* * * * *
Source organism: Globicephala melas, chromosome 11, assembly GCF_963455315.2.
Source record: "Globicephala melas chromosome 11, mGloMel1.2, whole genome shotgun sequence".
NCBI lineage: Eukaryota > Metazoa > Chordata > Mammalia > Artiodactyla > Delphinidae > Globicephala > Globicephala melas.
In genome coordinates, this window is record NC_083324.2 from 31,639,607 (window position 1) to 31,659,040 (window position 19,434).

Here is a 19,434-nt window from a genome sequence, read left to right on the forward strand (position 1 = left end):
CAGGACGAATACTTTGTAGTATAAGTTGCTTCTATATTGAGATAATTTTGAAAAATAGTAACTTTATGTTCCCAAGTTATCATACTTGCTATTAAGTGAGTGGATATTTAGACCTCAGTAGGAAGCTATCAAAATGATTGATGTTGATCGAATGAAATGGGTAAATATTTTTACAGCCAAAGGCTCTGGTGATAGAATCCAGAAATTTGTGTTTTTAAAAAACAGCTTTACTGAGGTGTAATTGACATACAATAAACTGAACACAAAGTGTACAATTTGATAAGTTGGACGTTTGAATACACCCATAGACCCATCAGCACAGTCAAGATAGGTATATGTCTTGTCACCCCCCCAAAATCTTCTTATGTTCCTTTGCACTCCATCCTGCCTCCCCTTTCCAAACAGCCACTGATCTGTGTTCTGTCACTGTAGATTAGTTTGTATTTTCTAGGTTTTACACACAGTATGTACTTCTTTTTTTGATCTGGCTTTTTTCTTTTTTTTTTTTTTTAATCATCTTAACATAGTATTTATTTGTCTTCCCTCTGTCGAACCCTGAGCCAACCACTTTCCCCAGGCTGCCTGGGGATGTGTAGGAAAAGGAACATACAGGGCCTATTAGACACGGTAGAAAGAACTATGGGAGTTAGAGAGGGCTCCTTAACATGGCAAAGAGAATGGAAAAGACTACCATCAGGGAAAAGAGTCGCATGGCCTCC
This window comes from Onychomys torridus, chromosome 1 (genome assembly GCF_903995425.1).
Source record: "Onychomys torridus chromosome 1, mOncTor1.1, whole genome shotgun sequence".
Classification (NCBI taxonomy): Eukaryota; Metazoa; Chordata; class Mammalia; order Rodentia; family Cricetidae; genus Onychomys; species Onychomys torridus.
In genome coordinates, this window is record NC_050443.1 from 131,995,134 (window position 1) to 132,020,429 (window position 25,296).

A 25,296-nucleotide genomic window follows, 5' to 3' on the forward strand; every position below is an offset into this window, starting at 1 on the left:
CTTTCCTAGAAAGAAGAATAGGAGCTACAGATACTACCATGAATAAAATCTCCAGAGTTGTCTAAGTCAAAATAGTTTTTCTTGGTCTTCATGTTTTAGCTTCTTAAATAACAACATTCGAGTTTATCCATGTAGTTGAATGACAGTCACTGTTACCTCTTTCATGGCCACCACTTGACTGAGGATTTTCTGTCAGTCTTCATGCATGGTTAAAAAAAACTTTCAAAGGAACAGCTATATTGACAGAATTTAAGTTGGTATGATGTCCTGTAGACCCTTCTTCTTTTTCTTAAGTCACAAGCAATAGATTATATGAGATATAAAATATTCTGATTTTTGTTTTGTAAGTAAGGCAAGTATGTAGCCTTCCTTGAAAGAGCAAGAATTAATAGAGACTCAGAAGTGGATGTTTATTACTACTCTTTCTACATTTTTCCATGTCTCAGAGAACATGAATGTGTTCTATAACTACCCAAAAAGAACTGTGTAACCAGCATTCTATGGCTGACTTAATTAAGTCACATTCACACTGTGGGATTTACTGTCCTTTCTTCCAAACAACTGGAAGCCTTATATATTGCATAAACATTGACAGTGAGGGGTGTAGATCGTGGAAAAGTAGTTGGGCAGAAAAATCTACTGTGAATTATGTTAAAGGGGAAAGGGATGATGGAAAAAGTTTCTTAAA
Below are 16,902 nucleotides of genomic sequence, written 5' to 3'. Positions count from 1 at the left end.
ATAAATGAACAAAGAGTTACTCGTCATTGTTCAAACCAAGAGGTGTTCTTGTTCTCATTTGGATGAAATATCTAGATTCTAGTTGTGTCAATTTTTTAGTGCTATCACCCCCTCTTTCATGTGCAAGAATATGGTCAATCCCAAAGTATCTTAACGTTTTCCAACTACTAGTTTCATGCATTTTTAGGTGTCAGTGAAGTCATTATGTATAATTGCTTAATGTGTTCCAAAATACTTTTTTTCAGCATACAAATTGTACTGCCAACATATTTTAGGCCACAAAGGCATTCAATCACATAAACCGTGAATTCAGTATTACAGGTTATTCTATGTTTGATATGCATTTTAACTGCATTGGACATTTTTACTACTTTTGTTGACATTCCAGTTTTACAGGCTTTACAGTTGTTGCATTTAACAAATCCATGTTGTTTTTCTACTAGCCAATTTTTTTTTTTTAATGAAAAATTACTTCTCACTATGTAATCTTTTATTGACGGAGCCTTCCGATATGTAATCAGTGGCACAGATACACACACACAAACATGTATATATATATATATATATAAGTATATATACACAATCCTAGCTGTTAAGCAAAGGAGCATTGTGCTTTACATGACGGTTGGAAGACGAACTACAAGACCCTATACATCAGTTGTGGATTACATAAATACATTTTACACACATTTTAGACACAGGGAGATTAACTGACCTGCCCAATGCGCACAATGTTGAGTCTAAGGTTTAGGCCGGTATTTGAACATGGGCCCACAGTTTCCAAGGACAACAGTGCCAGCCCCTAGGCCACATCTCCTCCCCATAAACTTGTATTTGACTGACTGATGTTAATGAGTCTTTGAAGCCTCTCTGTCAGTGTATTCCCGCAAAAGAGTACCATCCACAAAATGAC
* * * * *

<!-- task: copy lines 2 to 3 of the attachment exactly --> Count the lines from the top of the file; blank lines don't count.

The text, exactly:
Source record: "Globicephala melas chromosome 11, mGloMel1.2, whole genome shotgun sequence".
NCBI lineage: Eukaryota > Metazoa > Chordata > Mammalia > Artiodactyla > Delphinidae > Globicephala > Globicephala melas.